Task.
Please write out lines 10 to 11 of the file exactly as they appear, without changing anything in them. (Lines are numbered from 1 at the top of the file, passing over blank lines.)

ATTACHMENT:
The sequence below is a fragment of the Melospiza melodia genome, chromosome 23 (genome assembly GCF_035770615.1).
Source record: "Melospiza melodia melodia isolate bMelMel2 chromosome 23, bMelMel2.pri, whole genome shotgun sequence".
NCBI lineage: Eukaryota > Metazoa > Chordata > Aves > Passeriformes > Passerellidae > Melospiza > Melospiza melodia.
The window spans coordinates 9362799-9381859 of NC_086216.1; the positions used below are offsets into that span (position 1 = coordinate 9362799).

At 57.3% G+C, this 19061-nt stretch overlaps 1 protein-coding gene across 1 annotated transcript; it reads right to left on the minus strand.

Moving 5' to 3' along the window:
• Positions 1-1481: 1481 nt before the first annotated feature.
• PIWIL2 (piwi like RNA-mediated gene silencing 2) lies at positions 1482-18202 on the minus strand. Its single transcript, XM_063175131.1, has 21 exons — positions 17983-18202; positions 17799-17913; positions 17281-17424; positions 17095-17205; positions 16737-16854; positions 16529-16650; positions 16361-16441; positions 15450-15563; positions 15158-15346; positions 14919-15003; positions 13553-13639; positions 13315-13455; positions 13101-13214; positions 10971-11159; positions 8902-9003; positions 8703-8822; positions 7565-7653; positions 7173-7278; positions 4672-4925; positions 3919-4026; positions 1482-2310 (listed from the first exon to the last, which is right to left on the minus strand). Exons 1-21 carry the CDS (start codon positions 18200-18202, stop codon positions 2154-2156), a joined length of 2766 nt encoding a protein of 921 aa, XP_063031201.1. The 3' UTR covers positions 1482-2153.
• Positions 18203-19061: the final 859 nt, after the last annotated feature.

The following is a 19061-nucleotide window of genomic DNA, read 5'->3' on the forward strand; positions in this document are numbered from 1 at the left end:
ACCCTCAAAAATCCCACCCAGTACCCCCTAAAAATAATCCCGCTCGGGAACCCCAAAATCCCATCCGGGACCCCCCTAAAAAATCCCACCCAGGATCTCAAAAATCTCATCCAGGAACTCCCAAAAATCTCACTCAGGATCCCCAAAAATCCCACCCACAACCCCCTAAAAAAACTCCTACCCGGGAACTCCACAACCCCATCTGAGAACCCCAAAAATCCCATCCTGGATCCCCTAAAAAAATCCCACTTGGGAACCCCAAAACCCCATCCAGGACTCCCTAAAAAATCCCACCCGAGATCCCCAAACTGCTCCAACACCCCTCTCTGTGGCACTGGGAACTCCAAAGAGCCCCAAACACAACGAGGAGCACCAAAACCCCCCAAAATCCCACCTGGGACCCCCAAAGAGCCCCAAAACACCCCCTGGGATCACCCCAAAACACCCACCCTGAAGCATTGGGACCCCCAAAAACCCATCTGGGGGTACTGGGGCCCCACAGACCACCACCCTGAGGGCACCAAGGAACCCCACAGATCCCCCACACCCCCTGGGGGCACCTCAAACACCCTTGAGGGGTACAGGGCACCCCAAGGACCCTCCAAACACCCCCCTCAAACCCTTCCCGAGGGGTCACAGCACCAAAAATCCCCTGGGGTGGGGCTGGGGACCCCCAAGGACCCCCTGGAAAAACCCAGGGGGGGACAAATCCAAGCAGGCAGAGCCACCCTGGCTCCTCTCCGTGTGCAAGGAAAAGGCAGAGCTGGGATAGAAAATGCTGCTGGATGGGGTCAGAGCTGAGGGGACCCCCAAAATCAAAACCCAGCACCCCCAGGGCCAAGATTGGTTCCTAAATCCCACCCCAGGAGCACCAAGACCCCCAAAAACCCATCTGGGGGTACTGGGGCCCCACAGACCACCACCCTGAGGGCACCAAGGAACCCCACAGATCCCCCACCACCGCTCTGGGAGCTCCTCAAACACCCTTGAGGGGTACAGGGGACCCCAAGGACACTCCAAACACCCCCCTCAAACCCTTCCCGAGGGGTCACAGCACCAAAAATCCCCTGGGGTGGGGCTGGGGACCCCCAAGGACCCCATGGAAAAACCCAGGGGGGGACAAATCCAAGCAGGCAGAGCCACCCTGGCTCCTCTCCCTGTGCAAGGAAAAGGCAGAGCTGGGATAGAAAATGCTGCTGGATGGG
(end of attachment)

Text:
The following is a 19061-nucleotide window of genomic DNA, read 5'->3' on the forward strand; positions in this document are numbered from 1 at the left end:
ACCCTCAAAAATCCCACCCAGTACCCCCTAAAAATAATCCCGCTCGGGAACCCCAAAATCCCATCCGGGACCCCCCTAAAAAATCCCACCCAGGATCTCAAAAATCTCATCCAGGAACTCCCAAAAATCTCACTCAGGATCCCCAAAAATCCCACCCACAACCCCCTAAAAAAACTCCTACCCGGGAACTCCACAACCCCATCTGAGAACCCCAAAAATCCCATCCTGGATCCCCTAAAAAAATCCCACTTGGGAACCCCAAAACCCCATCCAGGACTCCCTAAAAAATCCCACCCGAGATCCCCAAACTGCTCCAACACCCCTCTCTGTGGCACTGGGAACTCCAAAGAGCCCCAAACACAACGAGGAGCACCAAAACCCCCCAAAATCCCACCTGGGACCCCCAAAGAGCCCCAAAACACCCCCTGGGATCACCCCAAAACACCCACCCTGAAGCATTGGGACCCCCAAAAACCCATCTGGGGGTACTGGGGCCCCACAGACCACCACCCTGAGGGCACCAAGGAACCCCACAGATCCCCCACACCCCCTGGGGGCACCTCAAACACCCTTGAGGGGTACAGGGCACCCCAAGGACCCTCCAAACACCCCCCTCAAACCCTTCCCGAGGGGTCACAGCACCAAAAATCCCCTGGGGTGGGGCTGGGGACCCCCAAGGACCCCCTGGAAAAACCCAGGGGGGGACAAATCCAAGCAGGCAGAGCCACCCTGGCTCCTCTCCGTGTGCAAGGAAAAGGCAGAGCTGGGATAGAAAATGCTGCTGGATGGGGTCAGAGCTGAGGGGACCCCCAAAATCAAAACCCAGCACCCCCAGGGCCAAGATTGGTTCCTAAATCCCACCCCAGGAGCACCAAGACCCCCAAAAACCCATCTGGGGGTACTGGGGCCCCACAGACCACCACCCTGAGGGCACCAAGGAACCCCACAGATCCCCCACCACCGCTCTGGGAGCTCCTCAAACACCCTTGAGGGGTACAGGGGACCCCAAGGACACTCCAAACACCCCCCTCAAACCCTTCCCGAGGGGTCACAGCACCAAAAATCCCCTGGGGTGGGGCTGGGGACCCCCAAGGACCCCATGGAAAAACCCAGGGGGGGACAAATCCAAGCAGGCAGAGCCACCCTGGCTCCTCTCCCTGTGCAAGGAAAAGGCAGAGCTGGGATAGAAAATGCTGCTGGATGGG